Neil Best first worked at Newsday in 1982, then returned in 1985. His SportsWatch column debuted on Sept.
Mike Woodson was sitting on a courtside table, his expression appropriately dour for the dire situation in which the Knicks find themselves.
"You have to play a perfect game to beat this team,'' the coach said Sunday, referring to the Heat. "They're good for a reason.''
Well, it sounded as if that was what he said. At times his words nearly were drowned out by laughter from his imperfect team as it held a spirited post-practice, midcourt shooting contest at AmericanAirlines Arena.
Not that there's anything wrong with that, necessarily. As Woodson said, and his players echoed, the trick after their 100-67 mauling Saturday in Game 1 of the Eastern Conference quarterfinal series was to balance concern with calm.
"The mood is great,'' Woodson said. "You have to win four games to get out of any series.''
Fair enough, but Miami now needs only three, and has more talent, better health and the home-court advantage. Other than that, the Knicks are in excellent shape heading into Game 2.
OK, so there is nothing good about the Knicks' situation as it relates to this series. But let's say for the sake of argument that they are not destined to win it all this season, and that this merely is a step toward a better near future.
Given that, the complicated challenge facing Woodson and his staff actually is well-timed for an organization still evaluating whether to bring him back for 2012-13 and beyond.
If Woodson can keep his players' spirits up and, even more improbably, figure out an X's-and-O's solution to their basketball predicament, he will go a long way toward securing the gig.
Good luck with all that. Woodson couldn't even say early Sunday afternoon who will start in Game 2, and it didn't appear he merely was trying to keep the Heat in the dark.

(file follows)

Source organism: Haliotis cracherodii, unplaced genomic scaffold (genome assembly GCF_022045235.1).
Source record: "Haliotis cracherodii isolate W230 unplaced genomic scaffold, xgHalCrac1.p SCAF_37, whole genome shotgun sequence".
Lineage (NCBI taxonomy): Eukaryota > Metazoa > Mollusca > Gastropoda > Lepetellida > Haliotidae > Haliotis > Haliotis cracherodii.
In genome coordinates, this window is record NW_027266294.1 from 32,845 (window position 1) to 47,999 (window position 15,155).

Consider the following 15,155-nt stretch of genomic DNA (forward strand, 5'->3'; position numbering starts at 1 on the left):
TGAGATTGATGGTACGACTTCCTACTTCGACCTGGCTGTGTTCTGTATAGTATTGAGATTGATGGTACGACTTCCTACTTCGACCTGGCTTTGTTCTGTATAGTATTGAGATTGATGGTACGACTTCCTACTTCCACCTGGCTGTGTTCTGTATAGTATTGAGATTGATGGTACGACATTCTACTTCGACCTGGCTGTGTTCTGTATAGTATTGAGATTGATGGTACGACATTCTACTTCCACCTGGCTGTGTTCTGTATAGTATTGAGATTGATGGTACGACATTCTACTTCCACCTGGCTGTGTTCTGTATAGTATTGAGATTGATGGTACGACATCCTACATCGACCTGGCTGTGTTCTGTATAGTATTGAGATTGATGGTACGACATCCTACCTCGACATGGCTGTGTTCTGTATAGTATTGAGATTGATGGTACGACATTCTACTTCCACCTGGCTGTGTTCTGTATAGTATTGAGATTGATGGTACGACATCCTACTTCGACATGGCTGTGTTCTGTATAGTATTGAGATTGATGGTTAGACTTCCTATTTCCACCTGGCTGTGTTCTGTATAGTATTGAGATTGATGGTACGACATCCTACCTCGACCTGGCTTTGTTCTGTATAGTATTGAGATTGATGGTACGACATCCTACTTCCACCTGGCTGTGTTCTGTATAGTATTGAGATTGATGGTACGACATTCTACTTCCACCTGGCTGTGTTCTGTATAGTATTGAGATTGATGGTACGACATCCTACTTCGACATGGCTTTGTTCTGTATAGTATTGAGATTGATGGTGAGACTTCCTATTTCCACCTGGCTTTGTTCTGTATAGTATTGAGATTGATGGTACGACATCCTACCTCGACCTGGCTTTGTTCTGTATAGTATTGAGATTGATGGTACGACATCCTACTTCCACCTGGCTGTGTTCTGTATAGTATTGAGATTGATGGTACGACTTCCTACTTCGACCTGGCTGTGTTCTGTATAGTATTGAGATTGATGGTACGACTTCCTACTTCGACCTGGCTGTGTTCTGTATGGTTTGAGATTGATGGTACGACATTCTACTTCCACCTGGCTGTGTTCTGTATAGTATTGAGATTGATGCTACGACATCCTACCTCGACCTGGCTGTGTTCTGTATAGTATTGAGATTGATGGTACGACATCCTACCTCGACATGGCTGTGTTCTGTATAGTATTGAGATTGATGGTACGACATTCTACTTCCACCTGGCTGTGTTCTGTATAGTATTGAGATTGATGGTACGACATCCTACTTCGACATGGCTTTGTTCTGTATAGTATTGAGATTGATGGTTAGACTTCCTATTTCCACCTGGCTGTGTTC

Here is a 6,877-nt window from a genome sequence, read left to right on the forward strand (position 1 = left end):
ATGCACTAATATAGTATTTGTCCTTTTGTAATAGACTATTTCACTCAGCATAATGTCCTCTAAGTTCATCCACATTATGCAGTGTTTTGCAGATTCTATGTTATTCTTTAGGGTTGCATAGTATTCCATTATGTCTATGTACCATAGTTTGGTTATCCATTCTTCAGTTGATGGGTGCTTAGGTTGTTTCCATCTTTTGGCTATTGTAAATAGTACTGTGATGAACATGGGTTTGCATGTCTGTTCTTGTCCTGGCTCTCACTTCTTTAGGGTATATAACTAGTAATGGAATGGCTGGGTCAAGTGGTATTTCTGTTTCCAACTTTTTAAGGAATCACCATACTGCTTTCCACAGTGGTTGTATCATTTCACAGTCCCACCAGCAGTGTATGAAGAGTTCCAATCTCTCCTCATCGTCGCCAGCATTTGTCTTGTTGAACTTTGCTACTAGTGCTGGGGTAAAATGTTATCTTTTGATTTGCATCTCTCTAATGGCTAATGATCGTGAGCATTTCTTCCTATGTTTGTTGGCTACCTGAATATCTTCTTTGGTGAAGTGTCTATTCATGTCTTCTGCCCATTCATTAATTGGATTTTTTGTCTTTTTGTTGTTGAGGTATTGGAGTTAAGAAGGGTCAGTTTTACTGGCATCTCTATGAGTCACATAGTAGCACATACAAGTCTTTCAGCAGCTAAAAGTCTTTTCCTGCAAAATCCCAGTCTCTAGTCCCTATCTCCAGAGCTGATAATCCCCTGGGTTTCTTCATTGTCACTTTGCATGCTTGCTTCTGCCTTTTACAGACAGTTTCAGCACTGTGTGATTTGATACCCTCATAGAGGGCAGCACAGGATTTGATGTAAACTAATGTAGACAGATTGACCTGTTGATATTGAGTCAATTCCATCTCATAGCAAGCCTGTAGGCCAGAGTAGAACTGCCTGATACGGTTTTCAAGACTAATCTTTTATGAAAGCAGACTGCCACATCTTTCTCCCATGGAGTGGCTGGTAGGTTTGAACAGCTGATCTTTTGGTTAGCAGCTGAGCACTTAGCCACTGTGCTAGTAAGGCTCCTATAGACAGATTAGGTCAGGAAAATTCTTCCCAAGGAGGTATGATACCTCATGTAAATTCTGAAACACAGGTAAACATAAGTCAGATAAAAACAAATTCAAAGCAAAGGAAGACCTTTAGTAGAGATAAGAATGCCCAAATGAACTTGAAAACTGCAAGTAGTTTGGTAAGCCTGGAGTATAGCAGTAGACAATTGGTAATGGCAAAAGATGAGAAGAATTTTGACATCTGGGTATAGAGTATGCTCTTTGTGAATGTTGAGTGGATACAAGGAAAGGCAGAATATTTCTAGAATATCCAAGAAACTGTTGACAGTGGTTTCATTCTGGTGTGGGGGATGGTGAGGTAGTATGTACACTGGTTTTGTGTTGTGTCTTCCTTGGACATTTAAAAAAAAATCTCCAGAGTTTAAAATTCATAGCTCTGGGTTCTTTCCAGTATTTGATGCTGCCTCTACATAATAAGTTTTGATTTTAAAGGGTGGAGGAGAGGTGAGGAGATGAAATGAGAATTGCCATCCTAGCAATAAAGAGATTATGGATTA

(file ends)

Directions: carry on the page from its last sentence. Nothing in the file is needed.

But whether Tyson Chandler rises from his sickbed or Baron Davis keeps his back loose or any number of other variables fall into place, priority No. 1 is solving the Heat's defensive strategy against Carmelo Anthony.
Don't expect a reprise of the ball-movement ballet from the halcyon days of February. But even though the offense still will go through Anthony, it must not stop with him.
Said Woodson: "We have to somehow do something different on offense in terms of getting the ball moving from side to side, making two or three passes and seeing if we can break them down that way.''
The trick is doing so within the general confines of the offense that worked well for Woodson and Melo for most of April, not the one that worked well for Mike D'Antoni and Jeremy Lin for most of February.
Whatever the plan, Woodson must convey it to his undermanned team, which for the most part has responded to him so far. If he can, and if the Knicks squeeze a victory or two out of this series, he will have a stronger case for leading the next round of the chemistry experiment come autumn.
If not, this could get even uglier than it was Saturday, painful as that is to imagine.
Woodson acknowledged he has to help Anthony strategically, then added: "I have to help all of them. That's my job.''